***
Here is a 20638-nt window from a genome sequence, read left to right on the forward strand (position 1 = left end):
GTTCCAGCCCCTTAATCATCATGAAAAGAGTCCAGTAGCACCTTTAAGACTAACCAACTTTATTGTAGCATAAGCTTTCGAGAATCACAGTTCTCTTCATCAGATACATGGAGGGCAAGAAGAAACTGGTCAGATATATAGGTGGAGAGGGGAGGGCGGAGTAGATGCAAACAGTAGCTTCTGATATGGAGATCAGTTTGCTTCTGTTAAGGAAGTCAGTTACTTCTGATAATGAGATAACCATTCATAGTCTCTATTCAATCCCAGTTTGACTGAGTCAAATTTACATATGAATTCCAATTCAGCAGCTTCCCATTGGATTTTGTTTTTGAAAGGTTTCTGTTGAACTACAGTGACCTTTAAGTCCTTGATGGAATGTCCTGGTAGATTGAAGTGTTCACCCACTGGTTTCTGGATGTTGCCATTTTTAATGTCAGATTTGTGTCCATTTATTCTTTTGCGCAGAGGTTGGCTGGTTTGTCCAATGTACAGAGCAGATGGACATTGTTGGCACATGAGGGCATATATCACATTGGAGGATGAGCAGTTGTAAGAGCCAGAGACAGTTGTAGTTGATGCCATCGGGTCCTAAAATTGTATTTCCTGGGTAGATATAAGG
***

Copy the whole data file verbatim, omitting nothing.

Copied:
Here is a 20638-nt window from a genome sequence, read left to right on the forward strand (position 1 = left end):
GTTCCAGCCCCTTAATCATCATGAAAAGAGTCCAGTAGCACCTTTAAGACTAACCAACTTTATTGTAGCATAAGCTTTCGAGAATCACAGTTCTCTTCATCAGATACATGGAGGGCAAGAAGAAACTGGTCAGATATATAGGTGGAGAGGGGAGGGCGGAGTAGATGCAAACAGTAGCTTCTGATATGGAGATCAGTTTGCTTCTGTTAAGGAAGTCAGTTACTTCTGATAATGAGATAACCATTCATAGTCTCTATTCAATCCCAGTTTGACTGAGTCAAATTTACATATGAATTCCAATTCAGCAGCTTCCCATTGGATTTTGTTTTTGAAAGGTTTCTGTTGAACTACAGTGACCTTTAAGTCCTTGATGGAATGTCCTGGTAGATTGAAGTGTTCACCCACTGGTTTCTGGATGTTGCCATTTTTAATGTCAGATTTGTGTCCATTTATTCTTTTGCGCAGAGGTTGGCTGGTTTGTCCAATGTACAGAGCAGATGGACATTGTTGGCACATGAGGGCATATATCACATTGGAGGATGAGCAGTTGTAAGAGCCAGAGACAGTTGTAGTTGATGCCATCGGGTCCTAAAATTGTATTTCCTGGGTAGATATAAGG